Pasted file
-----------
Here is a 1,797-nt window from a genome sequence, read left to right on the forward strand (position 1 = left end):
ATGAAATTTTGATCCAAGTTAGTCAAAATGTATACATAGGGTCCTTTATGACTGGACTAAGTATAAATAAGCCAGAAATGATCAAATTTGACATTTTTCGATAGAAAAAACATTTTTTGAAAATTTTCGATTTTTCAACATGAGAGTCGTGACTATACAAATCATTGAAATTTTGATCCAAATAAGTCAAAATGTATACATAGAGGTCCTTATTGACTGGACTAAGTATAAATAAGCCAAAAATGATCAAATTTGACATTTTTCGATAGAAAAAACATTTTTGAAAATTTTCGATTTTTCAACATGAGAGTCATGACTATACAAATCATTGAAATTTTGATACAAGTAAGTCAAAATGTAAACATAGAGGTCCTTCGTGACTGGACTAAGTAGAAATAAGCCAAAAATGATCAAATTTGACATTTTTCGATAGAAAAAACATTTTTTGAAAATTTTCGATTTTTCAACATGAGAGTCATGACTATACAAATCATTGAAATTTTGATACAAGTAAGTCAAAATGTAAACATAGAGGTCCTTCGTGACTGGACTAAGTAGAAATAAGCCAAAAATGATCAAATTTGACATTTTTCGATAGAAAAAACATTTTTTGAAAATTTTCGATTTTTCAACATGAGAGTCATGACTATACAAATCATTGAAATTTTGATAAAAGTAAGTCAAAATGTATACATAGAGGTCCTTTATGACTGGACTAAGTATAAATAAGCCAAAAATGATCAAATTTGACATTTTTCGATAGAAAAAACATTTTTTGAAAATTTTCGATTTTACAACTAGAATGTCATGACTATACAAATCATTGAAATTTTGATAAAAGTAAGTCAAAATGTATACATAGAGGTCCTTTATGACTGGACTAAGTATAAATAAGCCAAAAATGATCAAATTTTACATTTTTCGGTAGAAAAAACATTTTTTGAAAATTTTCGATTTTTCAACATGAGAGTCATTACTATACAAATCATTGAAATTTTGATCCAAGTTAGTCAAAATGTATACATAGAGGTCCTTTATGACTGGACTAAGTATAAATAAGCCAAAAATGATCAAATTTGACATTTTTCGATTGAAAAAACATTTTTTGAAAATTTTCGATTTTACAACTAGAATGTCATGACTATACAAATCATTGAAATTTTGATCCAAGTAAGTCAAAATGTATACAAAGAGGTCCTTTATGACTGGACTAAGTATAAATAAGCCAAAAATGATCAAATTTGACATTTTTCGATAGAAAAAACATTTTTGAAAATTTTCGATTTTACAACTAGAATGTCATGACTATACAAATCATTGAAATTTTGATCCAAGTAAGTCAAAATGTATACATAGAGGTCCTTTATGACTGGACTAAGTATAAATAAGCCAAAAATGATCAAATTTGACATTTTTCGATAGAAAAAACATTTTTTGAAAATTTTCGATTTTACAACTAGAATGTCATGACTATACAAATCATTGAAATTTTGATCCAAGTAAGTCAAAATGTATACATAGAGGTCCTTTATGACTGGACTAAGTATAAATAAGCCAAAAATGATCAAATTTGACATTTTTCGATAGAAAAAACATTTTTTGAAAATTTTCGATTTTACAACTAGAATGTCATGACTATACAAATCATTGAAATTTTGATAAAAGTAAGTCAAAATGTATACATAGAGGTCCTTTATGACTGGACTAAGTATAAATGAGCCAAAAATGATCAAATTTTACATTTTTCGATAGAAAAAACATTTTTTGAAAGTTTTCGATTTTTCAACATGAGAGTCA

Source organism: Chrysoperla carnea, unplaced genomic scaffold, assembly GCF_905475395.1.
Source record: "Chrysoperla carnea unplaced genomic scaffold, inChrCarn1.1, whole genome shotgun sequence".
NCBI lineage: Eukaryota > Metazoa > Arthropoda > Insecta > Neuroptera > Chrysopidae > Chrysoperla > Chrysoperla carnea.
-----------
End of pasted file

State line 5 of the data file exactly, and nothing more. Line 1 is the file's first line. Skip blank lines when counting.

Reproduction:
NCBI lineage: Eukaryota > Metazoa > Arthropoda > Insecta > Neuroptera > Chrysopidae > Chrysoperla > Chrysoperla carnea.